Why not create a mind map?
This visual approach gives writer’s block a knockout punch because it leverages your brain’s powerful associative capabilities. Here’s what I mean: Let’s say I ask you to think about objects that are colored RED. Immediately, your brain generates dozens of associations: Stop lights, apples, bouncing balls, a matador’s cape.
You get the idea.
Mind mapping works on the same principle.
When you write or enter a topic into your mind map, it acts as a catalyst. Your brain naturally “spiders” out ideas and concepts that are related to it, which you can capture in the mind map’s skeletal, visual format. You can keep these associations going as many levels deep as you wish.
It’s a friction-free way to capture ideas quickly, and then expand them in any way you like. It’s especially helpful for lateral thinking – literally, “thinking sideways.” In other words, removing the blinders from your thinking. Leaping beyond your habitual, rutted paths of thinking into more creative perspectives. Divergent thinking.
How can this help you crush writer’s block? Here’s how it works in two different scenarios:
Scenario #1: If you can’t think of a topic to write about
The solution to this type of writer’s block is to create a mind map in which you capture your content ideas when they DO flash into your mind.
Think of it as a visual idea repository.
You can use the branching structure to group your ideas by type, project, priority (“these are the ideas I want to write about first!”) or any other classification scheme you want.
Writer’s block, begone!
In a recent blog post, writer Jeff Goins talks about how he captures ideas as they occur to him in an app called Drafts, which links to Evernote. He then creates rough first drafts, approximately 500 words long. He then walks away from them, and returns to edit them later. Rather than all of this unfinished writing causing him tension, he explains that it’s actually liberating – because he can return to any one of these ideas or drafts at will and simply continue to develop them.
It’s a potent antidote to writer’s block.
I work the same way, and find it to be exciting to return to an idea I captured weeks or months ago, and move it to the next step. Goins says this system causes him to NEVER run out of things to write about. I completely agree.
What I’m suggesting that’s unique is to use a mind map for the starting point of this process – the idea file.
As you periodically view your mind map of writing ideas, its visual format will cause new ideas to pop into your mind, which you can also capture. These could be additional details for existing ideas, or totally new ones.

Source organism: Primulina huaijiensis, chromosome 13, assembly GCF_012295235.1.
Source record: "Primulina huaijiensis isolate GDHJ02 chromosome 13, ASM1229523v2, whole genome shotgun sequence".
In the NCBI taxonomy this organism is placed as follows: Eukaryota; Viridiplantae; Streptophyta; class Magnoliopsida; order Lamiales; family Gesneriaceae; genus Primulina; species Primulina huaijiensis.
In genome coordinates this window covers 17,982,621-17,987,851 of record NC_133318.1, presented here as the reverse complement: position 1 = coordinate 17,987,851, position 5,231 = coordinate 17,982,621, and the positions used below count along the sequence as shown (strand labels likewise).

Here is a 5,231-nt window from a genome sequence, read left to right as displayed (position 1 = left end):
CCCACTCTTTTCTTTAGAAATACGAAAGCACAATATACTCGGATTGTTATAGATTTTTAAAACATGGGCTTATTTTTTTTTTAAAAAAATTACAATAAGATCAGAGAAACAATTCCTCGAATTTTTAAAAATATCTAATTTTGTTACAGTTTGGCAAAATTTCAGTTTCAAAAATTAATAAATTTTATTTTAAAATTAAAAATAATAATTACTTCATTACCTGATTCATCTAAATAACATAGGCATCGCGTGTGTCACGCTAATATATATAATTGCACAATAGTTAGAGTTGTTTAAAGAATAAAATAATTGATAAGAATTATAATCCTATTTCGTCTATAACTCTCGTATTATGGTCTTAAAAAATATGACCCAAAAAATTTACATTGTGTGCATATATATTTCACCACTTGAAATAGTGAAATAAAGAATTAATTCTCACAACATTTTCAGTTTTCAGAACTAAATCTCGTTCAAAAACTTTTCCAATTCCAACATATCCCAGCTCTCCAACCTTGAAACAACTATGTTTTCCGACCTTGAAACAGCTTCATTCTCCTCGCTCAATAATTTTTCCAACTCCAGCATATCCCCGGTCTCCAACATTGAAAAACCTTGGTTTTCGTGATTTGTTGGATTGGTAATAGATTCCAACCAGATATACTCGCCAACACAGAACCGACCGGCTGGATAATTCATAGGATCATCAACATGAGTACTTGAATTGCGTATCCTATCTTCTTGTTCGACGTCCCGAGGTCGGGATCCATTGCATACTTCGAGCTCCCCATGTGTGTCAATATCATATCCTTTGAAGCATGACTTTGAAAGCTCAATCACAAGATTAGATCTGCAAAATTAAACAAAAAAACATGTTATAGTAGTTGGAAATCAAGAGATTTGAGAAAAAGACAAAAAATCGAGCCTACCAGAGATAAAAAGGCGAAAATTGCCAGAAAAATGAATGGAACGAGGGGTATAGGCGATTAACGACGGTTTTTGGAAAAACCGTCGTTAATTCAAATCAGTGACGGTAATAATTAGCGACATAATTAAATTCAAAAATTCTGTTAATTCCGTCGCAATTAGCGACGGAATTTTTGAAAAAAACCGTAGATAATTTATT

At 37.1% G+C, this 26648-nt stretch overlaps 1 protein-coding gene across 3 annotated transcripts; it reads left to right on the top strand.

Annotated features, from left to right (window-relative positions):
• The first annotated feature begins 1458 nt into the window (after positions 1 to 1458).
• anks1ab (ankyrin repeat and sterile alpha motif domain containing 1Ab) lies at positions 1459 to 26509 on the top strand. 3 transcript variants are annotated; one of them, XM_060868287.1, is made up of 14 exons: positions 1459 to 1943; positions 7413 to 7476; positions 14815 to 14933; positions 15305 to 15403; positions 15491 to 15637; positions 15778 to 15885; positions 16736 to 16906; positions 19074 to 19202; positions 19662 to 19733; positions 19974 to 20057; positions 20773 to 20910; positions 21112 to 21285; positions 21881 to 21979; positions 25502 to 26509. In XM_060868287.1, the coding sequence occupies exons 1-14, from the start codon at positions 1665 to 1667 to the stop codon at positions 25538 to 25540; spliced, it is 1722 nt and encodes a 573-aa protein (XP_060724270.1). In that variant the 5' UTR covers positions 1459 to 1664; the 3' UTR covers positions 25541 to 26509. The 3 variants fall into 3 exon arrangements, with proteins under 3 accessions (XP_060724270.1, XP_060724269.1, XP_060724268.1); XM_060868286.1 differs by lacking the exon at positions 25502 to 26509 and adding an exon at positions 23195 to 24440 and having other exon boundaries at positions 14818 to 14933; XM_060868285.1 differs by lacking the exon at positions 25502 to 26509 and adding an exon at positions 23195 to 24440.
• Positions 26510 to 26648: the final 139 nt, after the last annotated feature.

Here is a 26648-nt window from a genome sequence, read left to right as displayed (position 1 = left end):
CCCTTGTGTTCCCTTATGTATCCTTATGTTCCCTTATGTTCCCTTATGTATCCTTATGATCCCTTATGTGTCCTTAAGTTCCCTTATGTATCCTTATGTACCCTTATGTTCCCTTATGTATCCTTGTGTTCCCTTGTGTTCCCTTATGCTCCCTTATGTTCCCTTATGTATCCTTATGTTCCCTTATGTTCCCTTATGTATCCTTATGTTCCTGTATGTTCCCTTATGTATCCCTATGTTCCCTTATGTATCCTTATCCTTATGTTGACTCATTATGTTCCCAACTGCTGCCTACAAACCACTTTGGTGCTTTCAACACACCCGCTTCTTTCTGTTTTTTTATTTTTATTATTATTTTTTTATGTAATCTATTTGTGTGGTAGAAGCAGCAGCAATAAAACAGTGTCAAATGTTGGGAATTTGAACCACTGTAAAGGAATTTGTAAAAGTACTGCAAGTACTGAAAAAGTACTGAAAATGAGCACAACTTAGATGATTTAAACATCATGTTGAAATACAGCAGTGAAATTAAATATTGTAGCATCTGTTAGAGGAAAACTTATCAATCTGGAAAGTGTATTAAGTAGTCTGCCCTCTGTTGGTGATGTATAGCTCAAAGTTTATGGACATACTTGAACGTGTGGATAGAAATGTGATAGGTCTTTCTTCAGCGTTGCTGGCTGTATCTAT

It’s a powerful medium in which to work because it does such a great job of leveraging your brain’s associative capabilities.
By the way, this DOESN’T WORK with linear capture tools like Evernote, Notion, Drafts or Google Docs.
One final surprise: Mind mapping software enables you to do a brain dump, without being concerned about how your ideas are arranged. Once you’re done capturing the output of your creative muse, you can organize and reorganize its topics at will. Try THAT with any other type of software!
My gift to help you jump-start your thinking
To help you jump-start your thinking, I have created what I call the Writer’s Block Buster Map. It contains over 40 prompts to help you generate content ideas. It’s based on a swipe file of attention-getting content topics and headlines I’ve been collecting for several years.
Think of each word in this mind map as an “idea seed” – a catalyst to get you thinking in new directions.
Select a word at random and spend a few minutes thinking about how you can use it as the basis for your writing. If you come up with something, add it to the map as a sub-topic. If it doesn’t prompt any ideas, select another word.
I think you’ll find your brain literally lighting up with ideas in a matter of minutes.
Scenario #2: Fleshing out an existing topic
The second scenario happens when you know what you want to write about. But you’re having trouble outlining and expanding your idea into something cohesive and compelling.
In this case, the mind map enables you to think laterally – in all directions. If you can’t think of any ideas to get your thinking started, try these simple steps:
- Capture what you know about the topic. Don’t get wrapped up in how to structure it within the mind map. Remember: Capture first, organize later.
- Do a Google search to find out what else has been written about your topic. Catalog the links in one branch of your mind map. You can title it “Research.” Then, invest some time extracting the key thoughts from each source. Add them as sub-topics to your map. Then add your own “spin” on the topic. Look for aspects that other authors HAVEN’T covered. Can you be a contrarian, or highlight something the others may have missed? What’s your unique angle? Capture your ideas about possible angles and approaches in your mind map, too.
- Next, capture any questions you have about the topic. What do you need to know? What potential sources could you check out? Who are the key subject matter experts you could contact for additional insights? Add all of these to your mind map, too.
- As you flesh out your mind map, look for holes in your information. What’s missing? What do you still need to know? Put yourself in the shoes of your reader. What do THEY need to know about this topic? How can you challenge their thinking (which is a key part of getting their attention)?
Before you know it, you’ll have a mind map full of rich information and ideas that you can then convert into a cohesive and complete outline. From there, it’s a simple matter of exporting the contents of your map to your favorite word processing application or blogging platform for further development.
As you can see, mind mapping is a powerful way to banish writer’s block. Why not give it a try?